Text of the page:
That’s the real point times are bad all over, and the unions do not know when to ease up. They are showing themselves as greedy pigs.
Another New Jersey Democrat, Donald Norcross, who is both a state senator and president of the Southern New Jersey Central Labor Council, has been told by several public sector unions that they will not contribute a cent toward his Senate re-election campaign because he has backed so many of Mr. Sweeney’s proposals. And in Los Angeles, Mr. Villaraigosa has faced hostile union-paid advertisements and librarians demonstrating outside his home on Father’s Day.
Many of these new vanguards of fiscal restraint are the same people who previously helped the Unions in their gluttonous demands. Mr. Paterson did just that as Democratic leader of the New York State Senate and Mr. Villaraigosa did the same as a member of the California State Assembly.
Last year, 51 percent of cities froze or reduced pay, according to the National League of Cities, while 25 percent laid off workers, 24 percent reduced health benefits and 22 percent revised union contracts to reduce pay and benefits. According to the Pew Center on the States, states are $452 billion behind in their pension contributions while also having $554 billion in liabilities for retiree health care.
Even with the resistance from public sector unions, some elected officials are realizing that getting tough with the unions can be good politics in down economic times, as government employees’ benefits are held up as examples of excess — and as taxpayers (and voters) demand greater accountability.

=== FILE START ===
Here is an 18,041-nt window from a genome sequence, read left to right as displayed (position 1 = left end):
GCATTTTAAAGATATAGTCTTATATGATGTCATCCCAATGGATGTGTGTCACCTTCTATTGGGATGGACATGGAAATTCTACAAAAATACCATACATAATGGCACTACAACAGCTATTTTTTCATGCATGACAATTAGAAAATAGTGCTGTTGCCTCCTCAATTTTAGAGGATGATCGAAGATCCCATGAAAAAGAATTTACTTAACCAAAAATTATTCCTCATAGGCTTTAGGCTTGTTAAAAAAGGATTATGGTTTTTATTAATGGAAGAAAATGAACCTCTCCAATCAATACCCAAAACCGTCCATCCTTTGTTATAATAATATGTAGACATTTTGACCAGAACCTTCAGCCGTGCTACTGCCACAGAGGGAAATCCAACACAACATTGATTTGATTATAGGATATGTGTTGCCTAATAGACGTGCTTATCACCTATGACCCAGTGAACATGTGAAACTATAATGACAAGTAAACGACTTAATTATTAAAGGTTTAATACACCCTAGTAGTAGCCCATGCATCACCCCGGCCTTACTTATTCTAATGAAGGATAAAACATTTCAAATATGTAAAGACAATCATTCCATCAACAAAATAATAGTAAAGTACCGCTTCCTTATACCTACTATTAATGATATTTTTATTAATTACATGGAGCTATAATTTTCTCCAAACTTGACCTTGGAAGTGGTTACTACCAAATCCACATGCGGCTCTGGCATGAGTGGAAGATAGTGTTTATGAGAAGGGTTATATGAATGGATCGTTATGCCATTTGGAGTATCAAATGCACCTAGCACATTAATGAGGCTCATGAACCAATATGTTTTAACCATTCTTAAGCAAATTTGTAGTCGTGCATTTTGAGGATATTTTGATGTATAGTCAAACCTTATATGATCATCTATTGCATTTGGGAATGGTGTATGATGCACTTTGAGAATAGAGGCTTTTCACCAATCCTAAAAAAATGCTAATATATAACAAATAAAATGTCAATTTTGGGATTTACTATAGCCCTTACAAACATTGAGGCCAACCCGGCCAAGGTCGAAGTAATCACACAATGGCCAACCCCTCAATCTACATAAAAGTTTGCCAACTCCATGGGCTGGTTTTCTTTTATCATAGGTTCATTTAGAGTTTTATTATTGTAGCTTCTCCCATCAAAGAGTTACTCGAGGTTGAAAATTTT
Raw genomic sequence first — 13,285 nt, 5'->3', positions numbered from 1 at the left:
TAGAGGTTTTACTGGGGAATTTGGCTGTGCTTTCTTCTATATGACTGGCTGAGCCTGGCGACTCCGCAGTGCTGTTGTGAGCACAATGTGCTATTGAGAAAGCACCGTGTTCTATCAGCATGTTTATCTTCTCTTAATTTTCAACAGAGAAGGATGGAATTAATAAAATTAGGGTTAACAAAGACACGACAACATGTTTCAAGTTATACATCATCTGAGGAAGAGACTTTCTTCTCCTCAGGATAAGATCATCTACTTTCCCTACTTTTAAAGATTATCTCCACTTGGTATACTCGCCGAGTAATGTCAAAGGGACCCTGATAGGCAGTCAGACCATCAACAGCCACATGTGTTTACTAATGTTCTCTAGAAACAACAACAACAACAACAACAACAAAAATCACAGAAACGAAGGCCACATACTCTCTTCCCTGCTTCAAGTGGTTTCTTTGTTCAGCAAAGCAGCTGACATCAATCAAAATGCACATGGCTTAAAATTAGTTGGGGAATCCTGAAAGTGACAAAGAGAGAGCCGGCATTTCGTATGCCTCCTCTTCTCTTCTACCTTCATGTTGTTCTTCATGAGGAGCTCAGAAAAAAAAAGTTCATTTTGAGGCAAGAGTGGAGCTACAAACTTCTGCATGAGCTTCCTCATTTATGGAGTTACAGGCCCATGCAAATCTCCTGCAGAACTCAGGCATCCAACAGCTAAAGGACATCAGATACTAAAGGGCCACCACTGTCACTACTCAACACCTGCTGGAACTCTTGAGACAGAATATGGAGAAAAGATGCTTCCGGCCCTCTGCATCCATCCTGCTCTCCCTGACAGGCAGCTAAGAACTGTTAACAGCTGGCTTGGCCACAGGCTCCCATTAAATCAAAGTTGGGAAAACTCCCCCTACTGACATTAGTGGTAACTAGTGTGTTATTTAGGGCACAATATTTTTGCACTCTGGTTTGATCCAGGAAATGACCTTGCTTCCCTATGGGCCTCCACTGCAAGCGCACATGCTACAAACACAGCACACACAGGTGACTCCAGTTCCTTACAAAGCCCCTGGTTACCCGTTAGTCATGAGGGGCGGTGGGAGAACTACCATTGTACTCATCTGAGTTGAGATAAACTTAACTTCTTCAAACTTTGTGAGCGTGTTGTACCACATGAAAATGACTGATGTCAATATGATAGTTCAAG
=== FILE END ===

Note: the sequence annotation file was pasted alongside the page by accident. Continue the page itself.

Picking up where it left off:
….At a time when many private sector workers have been badly squeezed by stagnant wages, soaring health care premiums and shrinking 401(k)’s, resentment has grown even among private sector union members toward the public employee unions. “It’s almost as if the private sector is blaming the public sector as the spoiled child in the house of labor,” Professor Chaison said.
Unions think they are being scapegoated, for example Hetty Rosenstein, state director of the Communications Workers of America, New Jersey’s main government workers’ union, told the NY Times:
“You can drum up a lot of resentment when people are hurting economically,” Ms. Rosenstein said. “It’s very, very hard to see people so angry at teachers and social workers.”
A major part of the cost of running a state is labor compensation, therefore one key way of cutting back when your State Budget is about to go bust is to cut back on labor costs. But Labor believes that everyone else should make the sacrifice through higher taxes.
In New York, Danny Donohue, president of the Civil Service Employees Association of New York, said union members feel betrayed by Mr. Paterson.
“If you told me five years ago that David Paterson would be our enemy, I would have laughed at you,” Mr. Donohue said. “He’s trying to balance a $9 billion deficit on the backs of public employees.” The Paterson administration says it is asking many parties to sacrifice.
Ms. Rosenstein, of the communications workers, says “People talk of shared sacrifice,” “We’ve already sacrificed.”
Ms. Rosenstein, So have the rest of us. We can no longer afford the higher costs that labor unions cause. Our government has been protecting the unions and screwing the majority of the people for years. Its time the unions share in the pain it helped to cause